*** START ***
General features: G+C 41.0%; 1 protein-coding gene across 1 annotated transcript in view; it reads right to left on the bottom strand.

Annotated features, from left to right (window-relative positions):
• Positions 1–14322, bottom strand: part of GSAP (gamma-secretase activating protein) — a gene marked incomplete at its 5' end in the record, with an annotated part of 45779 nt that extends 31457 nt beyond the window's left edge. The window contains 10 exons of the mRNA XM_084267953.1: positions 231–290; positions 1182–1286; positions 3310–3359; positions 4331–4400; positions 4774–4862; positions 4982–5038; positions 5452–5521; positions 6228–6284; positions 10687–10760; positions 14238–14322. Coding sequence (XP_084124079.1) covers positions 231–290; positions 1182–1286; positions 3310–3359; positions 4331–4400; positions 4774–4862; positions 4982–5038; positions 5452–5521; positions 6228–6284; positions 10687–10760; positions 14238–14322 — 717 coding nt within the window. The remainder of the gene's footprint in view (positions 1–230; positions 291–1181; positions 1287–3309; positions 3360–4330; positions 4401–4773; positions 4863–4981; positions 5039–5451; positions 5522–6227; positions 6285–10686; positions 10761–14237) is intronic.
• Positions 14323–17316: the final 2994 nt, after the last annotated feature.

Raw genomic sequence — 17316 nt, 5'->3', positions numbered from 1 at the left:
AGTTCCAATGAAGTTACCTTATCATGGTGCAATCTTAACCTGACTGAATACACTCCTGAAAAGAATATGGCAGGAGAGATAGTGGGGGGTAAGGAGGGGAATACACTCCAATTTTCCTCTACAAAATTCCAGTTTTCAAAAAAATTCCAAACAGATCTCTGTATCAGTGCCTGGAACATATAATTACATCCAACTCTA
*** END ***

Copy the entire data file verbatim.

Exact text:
General features: G+C 41.0%; 1 protein-coding gene across 1 annotated transcript in view; it reads right to left on the bottom strand.

Annotated features, from left to right (window-relative positions):
• Positions 1–14322, bottom strand: part of GSAP (gamma-secretase activating protein) — a gene marked incomplete at its 5' end in the record, with an annotated part of 45779 nt that extends 31457 nt beyond the window's left edge. The window contains 10 exons of the mRNA XM_084267953.1: positions 231–290; positions 1182–1286; positions 3310–3359; positions 4331–4400; positions 4774–4862; positions 4982–5038; positions 5452–5521; positions 6228–6284; positions 10687–10760; positions 14238–14322. Coding sequence (XP_084124079.1) covers positions 231–290; positions 1182–1286; positions 3310–3359; positions 4331–4400; positions 4774–4862; positions 4982–5038; positions 5452–5521; positions 6228–6284; positions 10687–10760; positions 14238–14322 — 717 coding nt within the window. The remainder of the gene's footprint in view (positions 1–230; positions 291–1181; positions 1287–3309; positions 3360–4330; positions 4401–4773; positions 4863–4981; positions 5039–5451; positions 5522–6227; positions 6285–10686; positions 10761–14237) is intronic.
• Positions 14323–17316: the final 2994 nt, after the last annotated feature.

Raw genomic sequence — 17316 nt, 5'->3', positions numbered from 1 at the left:
AGTTCCAATGAAGTTACCTTATCATGGTGCAATCTTAACCTGACTGAATACACTCCTGAAAAGAATATGGCAGGAGAGATAGTGGGGGGTAAGGAGGGGAATACACTCCAATTTTCCTCTACAAAATTCCAGTTTTCAAAAAAATTCCAAACAGATCTCTGTATCAGTGCCTGGAACATATAATTACATCCAACTCTA